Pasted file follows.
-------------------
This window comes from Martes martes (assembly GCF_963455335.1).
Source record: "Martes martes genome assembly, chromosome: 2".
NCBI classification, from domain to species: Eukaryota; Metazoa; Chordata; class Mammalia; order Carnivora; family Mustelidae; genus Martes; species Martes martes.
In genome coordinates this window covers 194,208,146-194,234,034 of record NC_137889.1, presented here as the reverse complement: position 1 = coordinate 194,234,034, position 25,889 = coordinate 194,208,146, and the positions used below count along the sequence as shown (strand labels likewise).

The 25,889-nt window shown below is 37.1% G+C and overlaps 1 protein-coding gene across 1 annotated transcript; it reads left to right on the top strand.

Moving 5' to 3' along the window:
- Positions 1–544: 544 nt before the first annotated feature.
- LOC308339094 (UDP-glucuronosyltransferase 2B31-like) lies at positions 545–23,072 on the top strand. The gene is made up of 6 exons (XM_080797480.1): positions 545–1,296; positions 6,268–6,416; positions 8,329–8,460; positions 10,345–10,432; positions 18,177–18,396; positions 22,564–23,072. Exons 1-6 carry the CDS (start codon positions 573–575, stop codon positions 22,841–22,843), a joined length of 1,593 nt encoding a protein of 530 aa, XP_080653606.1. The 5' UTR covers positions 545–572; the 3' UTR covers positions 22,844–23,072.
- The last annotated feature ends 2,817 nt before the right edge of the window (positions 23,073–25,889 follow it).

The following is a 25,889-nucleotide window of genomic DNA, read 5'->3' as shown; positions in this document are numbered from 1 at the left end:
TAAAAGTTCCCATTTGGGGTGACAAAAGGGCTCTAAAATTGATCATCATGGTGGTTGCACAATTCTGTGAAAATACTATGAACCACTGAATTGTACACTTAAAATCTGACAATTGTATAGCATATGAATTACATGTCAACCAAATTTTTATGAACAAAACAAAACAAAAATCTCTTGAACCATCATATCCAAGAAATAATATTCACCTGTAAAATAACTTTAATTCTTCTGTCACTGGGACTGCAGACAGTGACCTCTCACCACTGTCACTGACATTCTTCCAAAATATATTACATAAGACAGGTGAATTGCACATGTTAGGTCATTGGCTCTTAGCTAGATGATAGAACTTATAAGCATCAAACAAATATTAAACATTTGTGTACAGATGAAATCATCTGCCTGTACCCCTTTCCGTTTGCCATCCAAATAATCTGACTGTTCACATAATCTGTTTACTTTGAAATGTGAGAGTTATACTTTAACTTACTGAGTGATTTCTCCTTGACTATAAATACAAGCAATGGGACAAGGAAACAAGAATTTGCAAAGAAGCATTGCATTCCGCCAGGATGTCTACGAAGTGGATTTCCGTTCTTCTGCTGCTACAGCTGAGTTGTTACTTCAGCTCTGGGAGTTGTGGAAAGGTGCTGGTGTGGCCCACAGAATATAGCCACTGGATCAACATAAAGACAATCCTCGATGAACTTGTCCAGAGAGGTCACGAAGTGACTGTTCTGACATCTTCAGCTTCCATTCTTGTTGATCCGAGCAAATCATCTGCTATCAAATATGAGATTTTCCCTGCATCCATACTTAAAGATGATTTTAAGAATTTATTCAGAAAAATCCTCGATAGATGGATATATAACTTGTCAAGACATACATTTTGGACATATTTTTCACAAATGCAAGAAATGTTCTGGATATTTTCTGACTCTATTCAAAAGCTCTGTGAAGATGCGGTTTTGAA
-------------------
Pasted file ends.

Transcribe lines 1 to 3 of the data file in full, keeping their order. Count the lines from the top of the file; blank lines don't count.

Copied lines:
This window comes from Martes martes (assembly GCF_963455335.1).
Source record: "Martes martes genome assembly, chromosome: 2".
NCBI classification, from domain to species: Eukaryota; Metazoa; Chordata; class Mammalia; order Carnivora; family Mustelidae; genus Martes; species Martes martes.